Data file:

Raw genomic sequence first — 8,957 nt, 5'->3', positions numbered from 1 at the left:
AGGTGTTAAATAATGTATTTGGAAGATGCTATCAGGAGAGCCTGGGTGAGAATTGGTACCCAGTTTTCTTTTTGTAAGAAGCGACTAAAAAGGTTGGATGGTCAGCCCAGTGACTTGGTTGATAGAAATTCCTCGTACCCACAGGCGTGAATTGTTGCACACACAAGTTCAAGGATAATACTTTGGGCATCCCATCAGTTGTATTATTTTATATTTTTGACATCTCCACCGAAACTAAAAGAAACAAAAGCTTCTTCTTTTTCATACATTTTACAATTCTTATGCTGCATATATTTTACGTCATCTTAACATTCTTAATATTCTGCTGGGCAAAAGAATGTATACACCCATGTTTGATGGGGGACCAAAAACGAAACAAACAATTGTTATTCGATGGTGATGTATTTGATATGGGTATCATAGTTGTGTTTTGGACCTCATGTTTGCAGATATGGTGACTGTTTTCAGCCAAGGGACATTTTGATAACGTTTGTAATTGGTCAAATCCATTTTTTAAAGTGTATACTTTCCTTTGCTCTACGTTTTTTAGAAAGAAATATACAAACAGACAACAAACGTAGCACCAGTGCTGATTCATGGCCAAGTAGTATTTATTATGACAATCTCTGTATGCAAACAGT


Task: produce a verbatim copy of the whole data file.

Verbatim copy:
Raw genomic sequence first — 8,957 nt, 5'->3', positions numbered from 1 at the left:
AGGTGTTAAATAATGTATTTGGAAGATGCTATCAGGAGAGCCTGGGTGAGAATTGGTACCCAGTTTTCTTTTTGTAAGAAGCGACTAAAAAGGTTGGATGGTCAGCCCAGTGACTTGGTTGATAGAAATTCCTCGTACCCACAGGCGTGAATTGTTGCACACACAAGTTCAAGGATAATACTTTGGGCATCCCATCAGTTGTATTATTTTATATTTTTGACATCTCCACCGAAACTAAAAGAAACAAAAGCTTCTTCTTTTTCATACATTTTACAATTCTTATGCTGCATATATTTTACGTCATCTTAACATTCTTAATATTCTGCTGGGCAAAAGAATGTATACACCCATGTTTGATGGGGGACCAAAAACGAAACAAACAATTGTTATTCGATGGTGATGTATTTGATATGGGTATCATAGTTGTGTTTTGGACCTCATGTTTGCAGATATGGTGACTGTTTTCAGCCAAGGGACATTTTGATAACGTTTGTAATTGGTCAAATCCATTTTTTAAAGTGTATACTTTCCTTTGCTCTACGTTTTTTAGAAAGAAATATACAAACAGACAACAAACGTAGCACCAGTGCTGATTCATGGCCAAGTAGTATTTATTATGACAATCTCTGTATGCAAACAGT